Bill Boone [00:44:14] I'll make it very broad spectrum.

Tim Donovan [00:44:18] Well, hmmm. Because, you know, I mean, just childhood end at the age of 12?

Bill Boone [00:44:22] We'll say...

Mickey Krivak [00:44:23] It's growing up.

Bill Boone [00:44:24] Growing up overall. You know, I really didn't know you had as many things going on in your earlier life. It's different being in the mayor's office or working in your production, and include what you will.

Tim Donovan [00:44:38] Well, yeah, you know, it's interesting because they just did a little piece onTom and I in our high school alumni magazine, you know, and sometimes reporters had the story written before they even ask you a question. And this was one of those times. And they thought... They said, yeah, we really want to know, you know, you know, did Tim, you know, did he grow up, was he hiking and his family take them to national parks and is that how this happened?

Bill Boone [00:45:07] But they want to know.

Tim Donovan [00:45:08] Yeah, they, oh, they want to... They figure they already wrote it, so they just want to affirm it. And that wasn't the case at all. You know, I'm a child of an urban experience here, and it's... My interest in this project comes, I think, from two, on two different levels. On one level, I like ideas. You know, I don't mind complicated things. In fact, I my mind works on complicated levels. I like to interconnect things. So those are... That's a world I don't mind living in. You know, some people I think would get frustrated by it. I kind of enjoy it in a way. The second thing is I have a deep affection and care for the city. I grew up in the city of Cleveland, and I was attracted to this project because I see how this can benefit the city I love. And the idea here is to reposition some of its core where, you know, settlement first happened in some of those early neighborhoods around the Valley and the lake, and to reinvigorate that with these systems of trails, et cetera, to have people recover the sense of history and the sense of accomplishment that has happened here so they can use that in terms of how they feel about their future. I think we've done a lot here. And, you know, we're always looking at a glass, and the glass will always be, you know, it's never going to be full and overflowing, you know, in life. It just doesn't happen. So you're always going to have to interpret is it half full or half empty? And I just want to get us all to the point to understand it's half full. You know, it's not half empty.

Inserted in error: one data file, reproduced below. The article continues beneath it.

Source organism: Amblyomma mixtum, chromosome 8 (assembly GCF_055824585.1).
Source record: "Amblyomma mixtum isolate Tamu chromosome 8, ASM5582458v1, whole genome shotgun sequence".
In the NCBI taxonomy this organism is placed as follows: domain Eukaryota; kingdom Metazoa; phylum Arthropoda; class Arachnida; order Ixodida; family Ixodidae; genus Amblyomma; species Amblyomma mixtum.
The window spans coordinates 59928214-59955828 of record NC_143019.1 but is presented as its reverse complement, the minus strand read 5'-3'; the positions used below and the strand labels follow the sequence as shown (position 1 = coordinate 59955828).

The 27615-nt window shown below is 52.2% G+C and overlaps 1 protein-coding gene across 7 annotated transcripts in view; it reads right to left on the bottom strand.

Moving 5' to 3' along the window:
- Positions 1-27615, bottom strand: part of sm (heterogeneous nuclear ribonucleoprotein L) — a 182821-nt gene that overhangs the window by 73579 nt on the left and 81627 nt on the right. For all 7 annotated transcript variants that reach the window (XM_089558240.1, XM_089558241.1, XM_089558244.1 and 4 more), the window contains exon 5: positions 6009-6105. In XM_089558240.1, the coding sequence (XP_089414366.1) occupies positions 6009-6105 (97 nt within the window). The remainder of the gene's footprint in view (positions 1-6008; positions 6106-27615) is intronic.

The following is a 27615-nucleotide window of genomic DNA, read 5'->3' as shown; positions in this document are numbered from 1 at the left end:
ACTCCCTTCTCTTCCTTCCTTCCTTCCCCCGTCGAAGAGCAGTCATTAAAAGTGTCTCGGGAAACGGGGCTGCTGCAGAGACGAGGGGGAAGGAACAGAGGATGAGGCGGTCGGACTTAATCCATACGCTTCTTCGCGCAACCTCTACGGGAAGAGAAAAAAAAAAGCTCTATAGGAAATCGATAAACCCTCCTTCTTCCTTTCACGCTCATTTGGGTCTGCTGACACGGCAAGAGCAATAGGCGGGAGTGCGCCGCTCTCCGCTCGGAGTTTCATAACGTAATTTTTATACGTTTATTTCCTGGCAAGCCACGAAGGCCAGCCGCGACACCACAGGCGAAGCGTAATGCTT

Bill Boone [00:46:49] Do you have anything else?

Mickey Krivak [00:46:50] I don't think so. Do you live in Cleveland, right?

Tim Donovan [00:46:51] Oh, yeah. Oh, yeah, I live by the zoo.

Mickey Krivak [00:46:53] Do you?

Tim Donovan [00:46:54] Mm hmm. I moved up from West Park to live closer to the Valley. It's one of the times my parents wanted to I think, get me institutionalized. But you know...

Mickey Krivak [00:47:03] [Laughs]

Bill Boone [00:47:06] Is there anything you'd like to add?

Tim Donovan [00:47:08] No, I think you guys have covered it well. What's the... What do you think the object of the... You can turn the interview thing off now...

Rivers Roads and Rails: West Creek and Cuyahoga River

Interviews in this series, covering topics relating to the preservation of the West Creek and Cuyahoga River watershed (Cleveland, Ohio), were collected by participating teachers in the Rivers Roads and Rails grant, a Teaching American History (TAH) grant, sponsored by the US Dept of Education.